ANAHEIM -- Ervin Santana's struggles with the long ball continued on Monday, but it was his command that did him in against the Mariners.
After giving up a first-inning home run, his league-leading 16th of the season, Santana surrendered six walks, allowing four to score, in the Angels' 8-6 loss to the Mariners at Angel Stadium.
The back-to-back losses for the Angels (28-28) were their first since dropping three in a row from May 19-21. They had won 10 of their last 12 before Monday night. Even with the loss to the Mariners (25-32), the Angels remained 4 1/2 games behind the American League West-leading Rangers, who fell to the Athletics.
Santana (2-7) went 4 2/3 innings in the loss, his shortest outing since May 4 of last season and allowed seven runs, the most since he allowed nine to the Orioles in 2010. His seven losses are tied for the most in the American League.
Santana's continuing troubles came on a night the Angels got a couple of big-time offensive performances. Kendrys Morales clubbed two home runs and Mike Trout went 4-for-4 with two RBIs and a run scored, extending his hitting streak to nine games.
Angels starters have allowed more than three runs in an outing just four out of their last 21 games, and in three of those four starts, Santana was the pitcher.
"He just hasn't unlocked that delivery that's going to let him repeat pitches," manager Mike Scioscia said. "He's not throwing the ball anywhere near his potential right now."
Over his last three starts, Santana has an ERA of 10.43, allowing 17 runs and 14 walks in 14 2/3 innings.
Down 3-2 in the fifth inning, Santana got two quick outs and looked to be settling in, but after allowing three hits and two walks, one intentional, the Angels' deficit grew to five. The big blow came on a three-run double from nine-hole hitter Munenori Kawasaki.
"He had two out, nobody on, and then he just kept going the wrong way," Scioscia said. "We thought he could finish that inning off and keep us in the ballgame."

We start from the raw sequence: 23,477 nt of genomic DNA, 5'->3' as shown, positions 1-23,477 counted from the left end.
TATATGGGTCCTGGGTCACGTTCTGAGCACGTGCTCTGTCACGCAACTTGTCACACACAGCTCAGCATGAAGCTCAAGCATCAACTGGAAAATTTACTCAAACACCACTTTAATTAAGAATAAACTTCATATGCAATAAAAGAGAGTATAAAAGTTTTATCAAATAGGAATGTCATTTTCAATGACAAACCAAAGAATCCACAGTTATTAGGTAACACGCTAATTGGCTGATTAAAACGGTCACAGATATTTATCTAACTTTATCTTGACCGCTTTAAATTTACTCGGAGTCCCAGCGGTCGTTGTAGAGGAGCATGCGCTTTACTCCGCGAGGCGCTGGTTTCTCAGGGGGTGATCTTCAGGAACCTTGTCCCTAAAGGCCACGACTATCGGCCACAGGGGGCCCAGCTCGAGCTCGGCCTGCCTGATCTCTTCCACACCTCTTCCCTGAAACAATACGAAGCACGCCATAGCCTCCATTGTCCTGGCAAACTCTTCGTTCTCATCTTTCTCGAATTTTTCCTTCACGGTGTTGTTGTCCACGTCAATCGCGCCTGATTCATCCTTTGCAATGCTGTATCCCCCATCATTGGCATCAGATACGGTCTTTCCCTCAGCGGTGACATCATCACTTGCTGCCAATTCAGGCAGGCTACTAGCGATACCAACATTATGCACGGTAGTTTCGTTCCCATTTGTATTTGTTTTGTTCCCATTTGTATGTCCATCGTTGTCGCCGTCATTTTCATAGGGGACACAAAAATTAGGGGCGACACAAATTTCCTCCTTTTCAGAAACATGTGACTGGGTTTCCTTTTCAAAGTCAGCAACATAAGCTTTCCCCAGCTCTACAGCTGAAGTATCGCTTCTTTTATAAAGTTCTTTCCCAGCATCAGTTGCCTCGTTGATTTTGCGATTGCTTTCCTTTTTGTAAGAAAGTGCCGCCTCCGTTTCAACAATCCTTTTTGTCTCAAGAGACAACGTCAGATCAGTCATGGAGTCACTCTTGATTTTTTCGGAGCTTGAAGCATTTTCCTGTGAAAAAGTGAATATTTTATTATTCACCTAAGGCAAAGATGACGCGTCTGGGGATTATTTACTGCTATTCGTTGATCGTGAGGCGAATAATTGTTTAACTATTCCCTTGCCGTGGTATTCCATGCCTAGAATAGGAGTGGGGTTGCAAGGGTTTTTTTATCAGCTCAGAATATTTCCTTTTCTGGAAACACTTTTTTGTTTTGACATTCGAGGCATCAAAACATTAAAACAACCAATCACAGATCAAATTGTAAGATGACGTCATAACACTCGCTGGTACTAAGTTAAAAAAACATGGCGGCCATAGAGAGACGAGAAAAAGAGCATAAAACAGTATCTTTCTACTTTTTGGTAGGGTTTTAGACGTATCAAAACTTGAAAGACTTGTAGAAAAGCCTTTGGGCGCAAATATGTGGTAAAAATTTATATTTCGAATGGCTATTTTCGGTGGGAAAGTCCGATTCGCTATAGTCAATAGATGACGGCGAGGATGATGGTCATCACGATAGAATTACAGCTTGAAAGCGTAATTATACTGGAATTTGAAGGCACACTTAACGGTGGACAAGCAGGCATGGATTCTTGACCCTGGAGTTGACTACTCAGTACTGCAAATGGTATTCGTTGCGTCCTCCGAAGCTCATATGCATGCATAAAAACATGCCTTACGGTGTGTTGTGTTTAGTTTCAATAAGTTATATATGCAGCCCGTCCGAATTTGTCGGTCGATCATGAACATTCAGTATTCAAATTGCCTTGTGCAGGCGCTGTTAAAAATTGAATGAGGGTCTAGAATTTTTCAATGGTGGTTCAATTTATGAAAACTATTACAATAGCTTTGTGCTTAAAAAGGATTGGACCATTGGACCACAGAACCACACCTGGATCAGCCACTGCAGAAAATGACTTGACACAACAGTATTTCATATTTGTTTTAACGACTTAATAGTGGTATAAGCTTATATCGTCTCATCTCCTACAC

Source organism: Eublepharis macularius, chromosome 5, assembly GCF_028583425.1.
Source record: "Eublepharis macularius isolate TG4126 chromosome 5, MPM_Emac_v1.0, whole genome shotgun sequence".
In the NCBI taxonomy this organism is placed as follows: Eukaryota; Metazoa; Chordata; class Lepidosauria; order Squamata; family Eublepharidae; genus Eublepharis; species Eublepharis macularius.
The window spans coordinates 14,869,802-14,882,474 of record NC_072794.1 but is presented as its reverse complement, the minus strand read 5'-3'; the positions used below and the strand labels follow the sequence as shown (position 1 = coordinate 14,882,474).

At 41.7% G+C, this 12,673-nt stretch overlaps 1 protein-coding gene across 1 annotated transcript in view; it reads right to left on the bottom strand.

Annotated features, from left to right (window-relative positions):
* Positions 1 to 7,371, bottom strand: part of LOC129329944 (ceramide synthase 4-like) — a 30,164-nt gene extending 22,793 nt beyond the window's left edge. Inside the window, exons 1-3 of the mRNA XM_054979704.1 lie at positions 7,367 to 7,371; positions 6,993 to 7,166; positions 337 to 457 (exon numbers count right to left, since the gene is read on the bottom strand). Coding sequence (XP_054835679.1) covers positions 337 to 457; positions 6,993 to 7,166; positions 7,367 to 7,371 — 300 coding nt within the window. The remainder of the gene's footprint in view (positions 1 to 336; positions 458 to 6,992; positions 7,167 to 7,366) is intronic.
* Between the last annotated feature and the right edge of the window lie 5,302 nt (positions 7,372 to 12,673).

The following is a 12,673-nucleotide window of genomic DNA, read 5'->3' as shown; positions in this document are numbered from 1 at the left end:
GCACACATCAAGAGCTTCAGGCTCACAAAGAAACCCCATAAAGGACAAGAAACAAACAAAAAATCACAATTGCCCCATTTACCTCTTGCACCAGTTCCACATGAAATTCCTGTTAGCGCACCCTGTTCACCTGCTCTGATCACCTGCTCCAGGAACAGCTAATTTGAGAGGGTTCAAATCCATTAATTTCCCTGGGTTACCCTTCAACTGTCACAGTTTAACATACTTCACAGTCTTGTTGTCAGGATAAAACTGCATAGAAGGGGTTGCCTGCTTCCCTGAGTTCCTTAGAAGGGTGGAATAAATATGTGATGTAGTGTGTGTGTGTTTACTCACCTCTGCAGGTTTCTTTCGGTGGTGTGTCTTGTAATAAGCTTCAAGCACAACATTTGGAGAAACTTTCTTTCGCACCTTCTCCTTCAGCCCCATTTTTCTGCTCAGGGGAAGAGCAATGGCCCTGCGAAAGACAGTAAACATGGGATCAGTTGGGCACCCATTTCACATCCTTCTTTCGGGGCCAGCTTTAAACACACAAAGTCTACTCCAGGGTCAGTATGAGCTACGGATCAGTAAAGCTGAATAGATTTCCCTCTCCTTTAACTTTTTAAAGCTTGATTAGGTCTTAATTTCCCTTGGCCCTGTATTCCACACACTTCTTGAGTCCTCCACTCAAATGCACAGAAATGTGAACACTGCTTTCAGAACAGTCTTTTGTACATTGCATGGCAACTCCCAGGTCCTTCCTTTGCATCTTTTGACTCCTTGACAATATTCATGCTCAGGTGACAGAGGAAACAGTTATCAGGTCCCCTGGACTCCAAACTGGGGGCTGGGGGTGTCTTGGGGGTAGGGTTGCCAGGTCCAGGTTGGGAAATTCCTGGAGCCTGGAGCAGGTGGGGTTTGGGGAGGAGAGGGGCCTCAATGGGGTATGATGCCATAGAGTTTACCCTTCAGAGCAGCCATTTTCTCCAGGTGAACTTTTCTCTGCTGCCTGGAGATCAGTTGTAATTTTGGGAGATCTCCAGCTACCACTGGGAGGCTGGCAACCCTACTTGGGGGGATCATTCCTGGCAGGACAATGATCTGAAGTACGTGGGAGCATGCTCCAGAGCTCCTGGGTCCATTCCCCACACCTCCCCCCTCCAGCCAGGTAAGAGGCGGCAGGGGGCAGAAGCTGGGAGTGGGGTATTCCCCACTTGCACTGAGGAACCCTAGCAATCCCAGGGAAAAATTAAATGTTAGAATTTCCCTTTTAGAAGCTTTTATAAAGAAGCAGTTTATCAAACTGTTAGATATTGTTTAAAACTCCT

The Angels did have an opportunity to come back later in the game in the eighth inning, when down by two with men on second and third. But Tom Wilhelmsen induced Albert Pujols into a fielder's-choice comebacker and then got Mark Trumbo to strike out for the fourth time in the game.
In total, Angels hitters struck out a season-high 14 times, eight of which came against Mariners starter Jason Vargas (7-4), who tossed 5 2/3 innings, giving up four runs on nine hits and two walks in the win.
Two of those four runs came off of Morales' fifth and sixth home runs of the year. It was Morales' seventh career multi-home run game and first of the season for the Angels and also Morales' first and second while batting right-handed this season.
"You throw him six changeups in a row and then throw him a fastball down in the strike zone 3-2, and he puts that kind of swing on it, you have to tip your hat," Vargas said. "I think I threw him two pitches away the whole night, then he stayed on that last one and hit it out again. I don't know. You just have to move on."
Trout also had a career night, going 4-for-4 and raising his batting average to .338, which leads all rookies and would be sixth in the AL if he had enough at-bats to qualify. His first-inning double extended his hitting streak to nine games and gave him an extra-base hit in six of his last seven.
"Mike's been as consistent as anybody we have out there, for sure," Scioscia said. "There's no doubt that he's pulling his share-plus."
Along with losing the game, the Angels were without catcher Bobby Wilson from the second inning on, when he left the game after taking a foul ball to the mask in the first inning.
Wilson came in to catch the top of the second, but was taken out for precautionary reasons. He has a concussion back in April 2010 after a collision at home with Yankees first baseman Mark Teixeira that sent him to the disabled list.
The Angels are already without catcher Chris Iannetta (fractured wrist) and may be forced to call up a player if Wilson is forced to miss extended time, but Scioscia said he'll wait until Tuesday to see how Wilson feels before making any decisions.
"He really was a little woozy," Scioscia said. "With his history, he had a concussion a couple years ago, we're going to be very cautious and see where he is tomorrow."
Joe McIntyre is an associate reporter for MLB.com. This story was not subject to the approval of Major League Baseball or its clubs.